Directed By: Illisa Barbash & Lucien Castaing-Taylor.
I’m not sure that has ever been a documentary made about sheep herding before – and probably for good reason. Although old Westerns have filled audience’s heads with romantic notions of cattle rushes, and I suppose that is essentially what they do with the sheep here, it really isn’t all that glamorous. The cowboys are out on the range with their herd, or flock, and have to try and keep them all in line. It’s got to be tiring.
Illisa Barbash and Lucien Castaing-Taylor’s Sweetgrass is not a glamorous documentary either. It is a largely wordless film, full of beautiful, mesmerizing images of these cowboys herding their sheep through the mountains passes and fields. It is not a film that most audience members would ever really want to see. But if you give yourself over to it, it is quietly beautiful, mournful, and even slightly profound.
I am really at a loss for words as to what to say about the film. It is a deceptively simple film. The directors do not try to make any of it seem fun or exciting – they simply content themselves in watching these men – with their sad, wrinkled faces like the Marlboro Man 30 years down the line – and of course the thousands of sheep, who move together in way that is quietly beautiful, and lets the audience either get swept up in it all, or turn away and become bored.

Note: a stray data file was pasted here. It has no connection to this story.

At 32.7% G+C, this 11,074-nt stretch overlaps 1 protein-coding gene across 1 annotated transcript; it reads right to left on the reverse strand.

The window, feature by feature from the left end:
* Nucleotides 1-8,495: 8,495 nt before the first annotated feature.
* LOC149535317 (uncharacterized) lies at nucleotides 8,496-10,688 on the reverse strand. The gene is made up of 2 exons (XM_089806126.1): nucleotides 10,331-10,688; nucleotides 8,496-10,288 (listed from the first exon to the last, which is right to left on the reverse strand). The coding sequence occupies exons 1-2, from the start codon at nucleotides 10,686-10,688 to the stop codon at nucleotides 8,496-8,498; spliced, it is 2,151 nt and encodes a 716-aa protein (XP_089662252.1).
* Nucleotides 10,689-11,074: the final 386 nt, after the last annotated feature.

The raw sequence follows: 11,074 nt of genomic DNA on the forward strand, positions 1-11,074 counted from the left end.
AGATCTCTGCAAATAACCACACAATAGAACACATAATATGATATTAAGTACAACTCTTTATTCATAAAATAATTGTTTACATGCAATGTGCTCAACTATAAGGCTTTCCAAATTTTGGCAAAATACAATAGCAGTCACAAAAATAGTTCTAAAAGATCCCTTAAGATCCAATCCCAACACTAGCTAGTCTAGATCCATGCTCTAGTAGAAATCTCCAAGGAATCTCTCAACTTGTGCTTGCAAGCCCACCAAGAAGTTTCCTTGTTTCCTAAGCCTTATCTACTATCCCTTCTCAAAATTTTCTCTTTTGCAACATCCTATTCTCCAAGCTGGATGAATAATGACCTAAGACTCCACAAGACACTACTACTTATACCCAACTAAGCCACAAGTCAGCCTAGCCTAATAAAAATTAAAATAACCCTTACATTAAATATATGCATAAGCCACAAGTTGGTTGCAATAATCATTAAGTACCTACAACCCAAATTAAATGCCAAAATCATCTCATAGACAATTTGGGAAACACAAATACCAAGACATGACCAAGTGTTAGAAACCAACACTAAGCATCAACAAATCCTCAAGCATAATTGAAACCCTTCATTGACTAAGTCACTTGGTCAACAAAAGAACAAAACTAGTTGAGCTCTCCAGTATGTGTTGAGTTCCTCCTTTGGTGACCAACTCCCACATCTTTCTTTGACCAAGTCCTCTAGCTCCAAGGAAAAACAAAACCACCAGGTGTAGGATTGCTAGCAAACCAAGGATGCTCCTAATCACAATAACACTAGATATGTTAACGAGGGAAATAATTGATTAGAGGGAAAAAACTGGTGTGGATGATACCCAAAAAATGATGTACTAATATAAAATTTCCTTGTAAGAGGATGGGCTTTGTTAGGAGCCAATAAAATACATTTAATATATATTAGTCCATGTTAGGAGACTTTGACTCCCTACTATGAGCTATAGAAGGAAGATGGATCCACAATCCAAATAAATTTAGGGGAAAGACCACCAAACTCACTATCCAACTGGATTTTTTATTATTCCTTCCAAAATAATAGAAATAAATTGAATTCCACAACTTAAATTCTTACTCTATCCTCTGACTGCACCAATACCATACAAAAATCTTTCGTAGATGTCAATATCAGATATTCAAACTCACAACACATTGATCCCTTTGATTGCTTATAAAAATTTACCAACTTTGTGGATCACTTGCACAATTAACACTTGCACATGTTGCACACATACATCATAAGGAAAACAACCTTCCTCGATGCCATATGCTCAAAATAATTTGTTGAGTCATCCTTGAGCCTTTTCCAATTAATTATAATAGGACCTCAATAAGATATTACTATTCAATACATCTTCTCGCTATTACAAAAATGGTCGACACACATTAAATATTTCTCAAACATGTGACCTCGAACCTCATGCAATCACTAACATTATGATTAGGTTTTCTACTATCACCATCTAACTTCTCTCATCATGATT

There is an air of sadness that hangs over the film – one that you cannot quite put your finger on until the film’s final frames – when for the first time the directors introduced title cards that explain why, perhaps, this seems like an end of an era – because in fact it is.
So many films try so hard to manipulate the emotions of the audience – and when they do try too hard, I usually resist, because I don’t like to be blatantly manipulated. But here, I found Sweetgrass to be quietly moving. Yes, it is a movie about sheep herding with almost no dialogue – and there are times when it can get rather dull. But if you are willing, these men are their sheep, may just move you in ways you didn’t see come coming when you sat down to watch the film.